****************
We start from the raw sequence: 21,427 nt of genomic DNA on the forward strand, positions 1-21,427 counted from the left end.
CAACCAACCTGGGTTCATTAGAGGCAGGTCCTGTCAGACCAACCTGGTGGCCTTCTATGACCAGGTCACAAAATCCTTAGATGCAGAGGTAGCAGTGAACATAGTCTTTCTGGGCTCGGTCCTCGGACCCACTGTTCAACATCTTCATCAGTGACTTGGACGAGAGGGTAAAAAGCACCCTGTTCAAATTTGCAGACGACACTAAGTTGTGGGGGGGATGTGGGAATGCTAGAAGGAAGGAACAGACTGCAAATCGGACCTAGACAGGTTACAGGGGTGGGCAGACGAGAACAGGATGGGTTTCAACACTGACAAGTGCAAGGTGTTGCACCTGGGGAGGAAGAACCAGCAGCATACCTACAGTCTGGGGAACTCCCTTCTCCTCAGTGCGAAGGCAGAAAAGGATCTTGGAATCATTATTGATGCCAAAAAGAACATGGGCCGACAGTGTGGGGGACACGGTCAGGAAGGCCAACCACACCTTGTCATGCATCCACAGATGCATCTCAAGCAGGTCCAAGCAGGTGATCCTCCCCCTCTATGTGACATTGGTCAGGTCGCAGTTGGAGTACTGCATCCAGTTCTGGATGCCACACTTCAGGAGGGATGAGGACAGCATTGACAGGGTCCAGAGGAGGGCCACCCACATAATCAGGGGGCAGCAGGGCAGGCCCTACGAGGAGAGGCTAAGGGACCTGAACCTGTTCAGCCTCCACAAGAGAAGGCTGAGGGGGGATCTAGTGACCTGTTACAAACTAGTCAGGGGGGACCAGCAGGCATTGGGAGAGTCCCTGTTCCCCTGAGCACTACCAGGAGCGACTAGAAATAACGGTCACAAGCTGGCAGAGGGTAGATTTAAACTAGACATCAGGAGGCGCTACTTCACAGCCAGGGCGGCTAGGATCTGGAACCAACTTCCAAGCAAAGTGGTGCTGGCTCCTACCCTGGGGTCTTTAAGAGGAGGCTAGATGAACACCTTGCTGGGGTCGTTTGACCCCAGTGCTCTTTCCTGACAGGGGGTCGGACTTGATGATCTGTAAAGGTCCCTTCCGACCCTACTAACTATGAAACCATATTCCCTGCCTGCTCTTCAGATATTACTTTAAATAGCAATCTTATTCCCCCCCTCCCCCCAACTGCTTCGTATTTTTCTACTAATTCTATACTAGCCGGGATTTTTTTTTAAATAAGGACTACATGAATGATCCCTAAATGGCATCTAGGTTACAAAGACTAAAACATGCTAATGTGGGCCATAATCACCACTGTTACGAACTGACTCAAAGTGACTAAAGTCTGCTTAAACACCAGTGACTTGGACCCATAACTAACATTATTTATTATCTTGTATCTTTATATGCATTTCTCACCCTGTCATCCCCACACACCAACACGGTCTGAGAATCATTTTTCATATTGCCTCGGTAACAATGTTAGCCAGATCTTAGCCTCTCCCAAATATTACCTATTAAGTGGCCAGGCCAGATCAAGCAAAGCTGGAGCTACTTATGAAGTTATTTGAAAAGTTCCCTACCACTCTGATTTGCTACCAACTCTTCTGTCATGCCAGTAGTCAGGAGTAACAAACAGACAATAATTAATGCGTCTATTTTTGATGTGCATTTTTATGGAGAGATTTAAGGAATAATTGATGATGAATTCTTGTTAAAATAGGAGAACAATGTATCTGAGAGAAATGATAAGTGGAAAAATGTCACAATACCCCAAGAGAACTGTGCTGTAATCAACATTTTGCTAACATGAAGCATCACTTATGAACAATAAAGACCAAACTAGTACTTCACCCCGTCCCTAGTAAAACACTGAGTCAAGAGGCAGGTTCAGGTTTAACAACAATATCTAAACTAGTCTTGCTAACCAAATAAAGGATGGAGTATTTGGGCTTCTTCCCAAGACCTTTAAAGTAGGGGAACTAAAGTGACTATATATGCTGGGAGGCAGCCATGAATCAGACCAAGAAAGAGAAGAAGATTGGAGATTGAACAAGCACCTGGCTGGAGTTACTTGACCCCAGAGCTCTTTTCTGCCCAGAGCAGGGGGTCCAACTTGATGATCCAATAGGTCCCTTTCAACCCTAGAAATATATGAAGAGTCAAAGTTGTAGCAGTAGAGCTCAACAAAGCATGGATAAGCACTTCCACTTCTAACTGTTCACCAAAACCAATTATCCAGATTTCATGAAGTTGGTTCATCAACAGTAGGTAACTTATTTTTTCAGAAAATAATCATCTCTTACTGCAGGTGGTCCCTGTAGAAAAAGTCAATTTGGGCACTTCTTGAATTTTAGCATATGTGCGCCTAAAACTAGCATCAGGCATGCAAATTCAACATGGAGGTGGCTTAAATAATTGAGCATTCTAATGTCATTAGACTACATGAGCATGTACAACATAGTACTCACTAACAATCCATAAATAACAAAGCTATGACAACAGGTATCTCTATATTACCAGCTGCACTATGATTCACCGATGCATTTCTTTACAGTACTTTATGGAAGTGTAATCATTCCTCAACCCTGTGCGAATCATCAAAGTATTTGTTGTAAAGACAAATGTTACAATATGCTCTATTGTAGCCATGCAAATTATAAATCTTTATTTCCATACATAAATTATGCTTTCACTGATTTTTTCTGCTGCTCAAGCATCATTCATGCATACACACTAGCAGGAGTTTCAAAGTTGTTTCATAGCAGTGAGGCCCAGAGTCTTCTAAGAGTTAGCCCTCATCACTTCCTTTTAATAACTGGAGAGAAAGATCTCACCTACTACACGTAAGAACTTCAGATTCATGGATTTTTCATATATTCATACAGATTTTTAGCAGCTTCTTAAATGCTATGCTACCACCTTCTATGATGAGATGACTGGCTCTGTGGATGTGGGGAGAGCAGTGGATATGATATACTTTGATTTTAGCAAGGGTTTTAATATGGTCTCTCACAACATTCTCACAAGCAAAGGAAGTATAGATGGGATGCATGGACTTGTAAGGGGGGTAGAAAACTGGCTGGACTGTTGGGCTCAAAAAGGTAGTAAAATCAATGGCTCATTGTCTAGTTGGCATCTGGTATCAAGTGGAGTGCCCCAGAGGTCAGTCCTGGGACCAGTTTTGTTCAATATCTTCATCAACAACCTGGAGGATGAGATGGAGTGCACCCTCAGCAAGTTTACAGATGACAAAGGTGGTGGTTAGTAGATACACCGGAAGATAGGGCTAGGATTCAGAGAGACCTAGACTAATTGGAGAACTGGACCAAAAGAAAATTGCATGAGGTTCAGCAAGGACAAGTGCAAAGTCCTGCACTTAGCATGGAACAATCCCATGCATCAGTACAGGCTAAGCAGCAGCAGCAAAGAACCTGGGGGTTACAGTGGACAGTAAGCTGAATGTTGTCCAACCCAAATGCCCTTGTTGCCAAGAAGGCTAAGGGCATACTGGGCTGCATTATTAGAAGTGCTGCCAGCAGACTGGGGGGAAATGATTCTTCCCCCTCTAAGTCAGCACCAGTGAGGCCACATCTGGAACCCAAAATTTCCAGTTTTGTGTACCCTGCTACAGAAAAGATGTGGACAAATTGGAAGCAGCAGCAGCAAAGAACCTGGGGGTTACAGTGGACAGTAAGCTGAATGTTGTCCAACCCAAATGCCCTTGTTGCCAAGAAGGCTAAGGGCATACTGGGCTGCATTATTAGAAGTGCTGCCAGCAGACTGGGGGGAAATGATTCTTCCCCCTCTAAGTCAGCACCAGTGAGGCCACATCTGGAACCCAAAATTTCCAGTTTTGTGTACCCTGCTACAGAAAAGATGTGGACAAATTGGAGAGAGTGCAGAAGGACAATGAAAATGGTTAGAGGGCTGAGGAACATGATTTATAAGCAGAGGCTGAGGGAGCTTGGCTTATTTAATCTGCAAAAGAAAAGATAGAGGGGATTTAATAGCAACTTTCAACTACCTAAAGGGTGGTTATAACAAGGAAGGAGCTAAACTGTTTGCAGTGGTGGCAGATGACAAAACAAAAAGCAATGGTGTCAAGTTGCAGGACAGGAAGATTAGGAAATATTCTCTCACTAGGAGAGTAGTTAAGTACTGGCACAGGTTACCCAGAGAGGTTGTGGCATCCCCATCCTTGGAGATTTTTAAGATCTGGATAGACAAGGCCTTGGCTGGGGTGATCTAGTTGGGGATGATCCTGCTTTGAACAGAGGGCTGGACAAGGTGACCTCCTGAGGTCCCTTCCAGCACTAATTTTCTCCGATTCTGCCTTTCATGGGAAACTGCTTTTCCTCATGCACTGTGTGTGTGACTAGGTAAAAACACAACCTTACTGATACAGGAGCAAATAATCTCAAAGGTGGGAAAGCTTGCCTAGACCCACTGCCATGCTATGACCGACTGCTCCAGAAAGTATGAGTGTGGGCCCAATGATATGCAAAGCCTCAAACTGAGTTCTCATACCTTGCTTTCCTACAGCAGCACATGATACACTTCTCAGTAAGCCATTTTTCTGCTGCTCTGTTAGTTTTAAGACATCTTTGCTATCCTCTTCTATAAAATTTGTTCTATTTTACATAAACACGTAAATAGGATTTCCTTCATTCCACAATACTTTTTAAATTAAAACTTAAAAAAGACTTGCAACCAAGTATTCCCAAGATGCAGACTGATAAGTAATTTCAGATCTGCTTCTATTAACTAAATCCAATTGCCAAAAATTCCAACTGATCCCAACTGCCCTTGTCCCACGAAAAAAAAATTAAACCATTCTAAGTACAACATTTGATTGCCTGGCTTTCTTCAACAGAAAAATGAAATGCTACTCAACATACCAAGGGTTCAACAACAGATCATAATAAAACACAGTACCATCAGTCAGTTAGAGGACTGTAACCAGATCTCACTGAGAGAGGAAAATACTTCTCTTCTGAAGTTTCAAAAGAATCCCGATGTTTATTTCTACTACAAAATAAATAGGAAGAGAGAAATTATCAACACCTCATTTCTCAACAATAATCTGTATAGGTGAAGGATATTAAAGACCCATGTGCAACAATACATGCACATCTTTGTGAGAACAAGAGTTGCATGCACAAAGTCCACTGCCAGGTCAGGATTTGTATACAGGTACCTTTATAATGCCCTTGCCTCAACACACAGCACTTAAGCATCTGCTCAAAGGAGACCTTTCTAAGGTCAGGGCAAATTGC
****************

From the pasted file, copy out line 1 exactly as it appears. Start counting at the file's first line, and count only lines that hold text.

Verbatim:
We start from the raw sequence: 21,427 nt of genomic DNA on the forward strand, positions 1-21,427 counted from the left end.